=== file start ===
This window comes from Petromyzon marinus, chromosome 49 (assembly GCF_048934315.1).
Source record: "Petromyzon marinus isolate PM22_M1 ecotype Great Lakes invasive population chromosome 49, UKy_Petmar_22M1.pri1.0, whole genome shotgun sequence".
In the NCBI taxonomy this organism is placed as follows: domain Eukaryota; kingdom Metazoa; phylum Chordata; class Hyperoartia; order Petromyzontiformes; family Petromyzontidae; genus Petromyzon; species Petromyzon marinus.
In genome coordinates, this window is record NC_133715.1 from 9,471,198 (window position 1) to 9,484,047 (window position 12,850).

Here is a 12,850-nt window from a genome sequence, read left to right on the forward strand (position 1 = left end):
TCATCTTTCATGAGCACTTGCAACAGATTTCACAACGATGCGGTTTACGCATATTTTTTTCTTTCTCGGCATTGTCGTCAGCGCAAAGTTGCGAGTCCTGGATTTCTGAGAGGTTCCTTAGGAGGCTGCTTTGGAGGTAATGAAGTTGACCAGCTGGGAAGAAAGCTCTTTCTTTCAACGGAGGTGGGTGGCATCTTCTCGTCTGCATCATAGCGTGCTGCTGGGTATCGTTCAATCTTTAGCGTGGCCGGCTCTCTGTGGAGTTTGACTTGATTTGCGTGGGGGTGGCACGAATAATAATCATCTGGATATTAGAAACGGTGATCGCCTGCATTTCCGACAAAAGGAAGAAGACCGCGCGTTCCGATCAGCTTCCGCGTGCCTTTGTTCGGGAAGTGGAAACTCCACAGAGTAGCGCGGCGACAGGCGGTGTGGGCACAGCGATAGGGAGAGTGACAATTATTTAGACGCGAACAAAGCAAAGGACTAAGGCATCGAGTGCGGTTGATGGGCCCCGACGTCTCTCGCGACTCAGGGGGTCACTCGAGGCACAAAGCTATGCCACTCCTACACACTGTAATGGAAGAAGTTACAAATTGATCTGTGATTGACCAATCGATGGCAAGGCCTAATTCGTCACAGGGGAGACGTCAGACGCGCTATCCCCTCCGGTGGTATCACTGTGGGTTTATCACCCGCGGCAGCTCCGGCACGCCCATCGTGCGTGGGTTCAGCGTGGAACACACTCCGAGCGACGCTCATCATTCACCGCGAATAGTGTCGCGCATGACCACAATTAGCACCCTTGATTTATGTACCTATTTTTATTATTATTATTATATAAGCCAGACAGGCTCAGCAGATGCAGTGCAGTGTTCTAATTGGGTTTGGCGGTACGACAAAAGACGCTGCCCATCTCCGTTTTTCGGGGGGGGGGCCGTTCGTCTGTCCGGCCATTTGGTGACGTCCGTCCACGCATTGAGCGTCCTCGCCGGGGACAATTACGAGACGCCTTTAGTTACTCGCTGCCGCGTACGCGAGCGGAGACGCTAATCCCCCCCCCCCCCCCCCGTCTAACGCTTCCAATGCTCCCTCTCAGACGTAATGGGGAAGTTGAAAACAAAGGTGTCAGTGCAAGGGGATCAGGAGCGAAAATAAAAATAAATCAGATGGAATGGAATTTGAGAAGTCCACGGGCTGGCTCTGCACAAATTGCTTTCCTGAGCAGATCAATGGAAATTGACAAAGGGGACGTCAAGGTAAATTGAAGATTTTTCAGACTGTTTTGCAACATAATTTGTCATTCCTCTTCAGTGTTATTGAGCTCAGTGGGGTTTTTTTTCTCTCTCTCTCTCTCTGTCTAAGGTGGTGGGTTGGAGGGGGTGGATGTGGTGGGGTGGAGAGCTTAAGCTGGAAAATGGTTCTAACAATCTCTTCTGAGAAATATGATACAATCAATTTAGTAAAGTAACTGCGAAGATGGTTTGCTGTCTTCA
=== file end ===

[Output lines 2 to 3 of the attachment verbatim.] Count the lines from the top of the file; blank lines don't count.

Source record: "Petromyzon marinus isolate PM22_M1 ecotype Great Lakes invasive population chromosome 49, UKy_Petmar_22M1.pri1.0, whole genome shotgun sequence".
In the NCBI taxonomy this organism is placed as follows: domain Eukaryota; kingdom Metazoa; phylum Chordata; class Hyperoartia; order Petromyzontiformes; family Petromyzontidae; genus Petromyzon; species Petromyzon marinus.